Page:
05 April 2021

Human connections define our digital world

Remember the 90s? Even if you weren’t around at the time, you’ll have heard about how different technology was back then. You had your Walkman, your camcorder, your VHS player and your Gameboy. Four separate gadgets that met four different needs, all packed together in your coolest JanSport backpack. Radical, dude! Things sure have come a long way since then. Not only are all these functions available to us on a single device, we are able to switch from work, to shopping, to socialising, learning, exercising, even parenting — all at the tap of an icon. We do miss watching Saved By the Bell on a Saturday morning, though...

And just as teen comedy dramas have drastically changed, so too have consumer expectations. The world in which we interact has shed its boundaries. Every second a customer scrolls through social media is a second they could change their brand preference. Scary stuff, hey? A bit like when your teacher would confiscate your Tamagotchi—*shudders*. Choices are now infinite and decisions are made within a nanosecond, which is why we need to understand what happens in these moments, and how best to capitalise on them.

Lucky for you, this is something we know a thing or two about! The answer lies in changing our approach to consumers and engaging with them as human beings. The digital landscape isn’t really about technology. No, it’s about relationships. And we’re not talking about the “single, married, or it’s complicated” kind of relationships either. 

Treating consumers like customers is no longer good enough. They expect a direct connection to brands through social media; where the content they consume is personally catered to them. So, how do we create these connections using only the nanosecond decision window available to us? We use a tool that every human is born with. That’s right: emotion!

Branding demands commitment; commitment to continual reinvention; striking chords with people to stir their emotions; and commitment to imagination. It is easy to be cynical about such things, much harder to be successful.

Sir Richard Branson

According to psychologists, emotions are the foundation for 80% of the decisions a person makes in a day. This means that consumers are more inclined to buy into a brand based on their emotions rather than logic. Basically, what we need to do is elevate the human experience. Connect emotionally to the consumer, create loyalty and trust, then align with their values. This is especially important in the backdrop of Covid. People are becoming more isolated and introverted, craving more meaningful experiences and authenticity from brands.Of course, we know how to achieve this. Let us show you how!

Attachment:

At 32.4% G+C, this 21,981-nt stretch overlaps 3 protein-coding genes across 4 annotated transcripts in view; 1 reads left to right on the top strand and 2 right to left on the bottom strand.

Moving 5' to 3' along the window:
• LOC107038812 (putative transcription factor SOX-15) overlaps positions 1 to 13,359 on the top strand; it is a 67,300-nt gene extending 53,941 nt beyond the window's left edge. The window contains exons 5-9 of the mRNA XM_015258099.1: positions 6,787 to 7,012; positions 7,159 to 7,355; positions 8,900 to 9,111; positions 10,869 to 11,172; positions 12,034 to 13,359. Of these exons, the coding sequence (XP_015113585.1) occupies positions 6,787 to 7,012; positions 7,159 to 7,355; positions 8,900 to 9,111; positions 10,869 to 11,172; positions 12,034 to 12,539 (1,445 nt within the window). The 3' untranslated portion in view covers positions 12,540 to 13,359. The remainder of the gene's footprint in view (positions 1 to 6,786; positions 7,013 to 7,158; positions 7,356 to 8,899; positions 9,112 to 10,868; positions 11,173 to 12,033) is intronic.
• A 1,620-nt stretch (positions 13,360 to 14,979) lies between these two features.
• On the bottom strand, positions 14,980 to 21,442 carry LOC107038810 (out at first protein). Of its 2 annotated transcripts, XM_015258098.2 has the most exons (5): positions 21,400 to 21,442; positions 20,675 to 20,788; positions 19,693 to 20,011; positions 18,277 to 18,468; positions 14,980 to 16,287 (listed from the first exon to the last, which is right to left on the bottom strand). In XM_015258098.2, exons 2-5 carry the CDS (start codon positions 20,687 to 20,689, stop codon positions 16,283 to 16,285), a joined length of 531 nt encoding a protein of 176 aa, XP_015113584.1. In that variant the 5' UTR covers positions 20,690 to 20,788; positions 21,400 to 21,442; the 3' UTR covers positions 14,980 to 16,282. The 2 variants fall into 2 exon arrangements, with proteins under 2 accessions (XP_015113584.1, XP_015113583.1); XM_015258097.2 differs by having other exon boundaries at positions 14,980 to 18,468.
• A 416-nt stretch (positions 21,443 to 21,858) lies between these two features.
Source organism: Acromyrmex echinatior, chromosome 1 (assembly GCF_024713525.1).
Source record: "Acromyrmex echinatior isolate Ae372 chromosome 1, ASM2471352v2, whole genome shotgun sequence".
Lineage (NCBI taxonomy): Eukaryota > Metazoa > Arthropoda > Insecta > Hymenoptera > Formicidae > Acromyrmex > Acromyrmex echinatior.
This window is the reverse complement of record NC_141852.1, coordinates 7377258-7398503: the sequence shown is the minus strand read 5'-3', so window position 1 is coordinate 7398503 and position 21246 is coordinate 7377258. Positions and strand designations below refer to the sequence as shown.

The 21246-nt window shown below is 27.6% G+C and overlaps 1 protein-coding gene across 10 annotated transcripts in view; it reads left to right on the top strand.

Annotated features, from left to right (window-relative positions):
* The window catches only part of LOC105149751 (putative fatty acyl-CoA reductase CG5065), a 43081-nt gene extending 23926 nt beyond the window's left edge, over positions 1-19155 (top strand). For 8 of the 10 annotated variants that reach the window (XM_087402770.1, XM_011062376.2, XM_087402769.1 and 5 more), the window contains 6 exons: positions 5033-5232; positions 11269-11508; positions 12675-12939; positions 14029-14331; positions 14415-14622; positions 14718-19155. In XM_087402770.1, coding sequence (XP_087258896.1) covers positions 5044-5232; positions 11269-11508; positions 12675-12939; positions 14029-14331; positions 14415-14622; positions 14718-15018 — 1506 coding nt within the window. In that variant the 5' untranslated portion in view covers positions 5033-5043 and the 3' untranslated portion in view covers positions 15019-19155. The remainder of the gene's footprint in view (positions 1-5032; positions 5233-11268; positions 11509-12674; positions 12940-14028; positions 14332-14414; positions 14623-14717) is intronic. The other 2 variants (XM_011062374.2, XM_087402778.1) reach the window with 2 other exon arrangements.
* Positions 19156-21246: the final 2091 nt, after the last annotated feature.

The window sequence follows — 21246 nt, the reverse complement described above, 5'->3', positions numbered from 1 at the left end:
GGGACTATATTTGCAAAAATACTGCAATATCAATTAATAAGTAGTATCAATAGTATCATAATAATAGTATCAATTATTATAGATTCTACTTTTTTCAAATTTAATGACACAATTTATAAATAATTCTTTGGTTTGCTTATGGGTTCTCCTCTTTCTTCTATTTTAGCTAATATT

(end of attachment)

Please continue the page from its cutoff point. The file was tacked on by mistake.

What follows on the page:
Being human

Take a look at your social media platforms, imagining yourself as the consumer. Ask yourself: What will enable a connection with another individual in this moment? What could be done to create a thought-provoking experience? What senses can we titillate (yes, titillate) in order to evoke emotion?

It’s a need, not a want

Think about what needs we have as human beings. How can you use technology to proactively meet them? A great example of this is Oreo’s campaign to celebrate the connections people have made with each other during lockdown. Parodying telecommunications companies that promise to "supercharge connectivity", The Playful Network offered 50 website visitors a day a "free connection pack" of personalized Oreo cookies by delivery. They met and acknowledged the human need of socialisation and inclusion, all the while playfully celebrating the emotional connections humans create and seek comfort in. Right on!

Hold on to humanity

Once you’ve considered the previous points, it’s time to execute your ideas with humanity. Are you able to recognise what problems your customers are personally facing? Can you be fast enough to meet them at their time of need? That need might be to slow down and build a connection. Did you ever think about that? Don’t worry, you’ll get the hang of it.

The keys to brand success are self-definition, transparency, authenticity and accountability.

Simon Mainwaring

Authenticity over everything

Your customers are not a silly bunch. Unlike Harry in the classic romantic comedy When Harry Met Sally, they will be able to tell if you are faking. Be authentic at all times. Depending on your brand personality, talk to your audience as if they are your friend, colleague, family member, pet goldfish. Whatever it is that will enhance the authenticity of the human experience. Remember: while consumers are quick to praise, they’re also quick to shame, so don’t go pretending. No posers.

When you are led by values, it doesn’t cost your business, it helps your business.

Jerry Greenfield

You’re only as good as your values

Finally, our best advice on connecting with consumers is to always, and we mean always, lead on values. When your audience shares the same moral compass as you, that’s when a transformational change happens. You’re in the same corner, fighting the good fight. If you stick to your values and stay consistent with your humanity, they will be with you the whole way.

Back Up

Group 5
Group 7
Group 2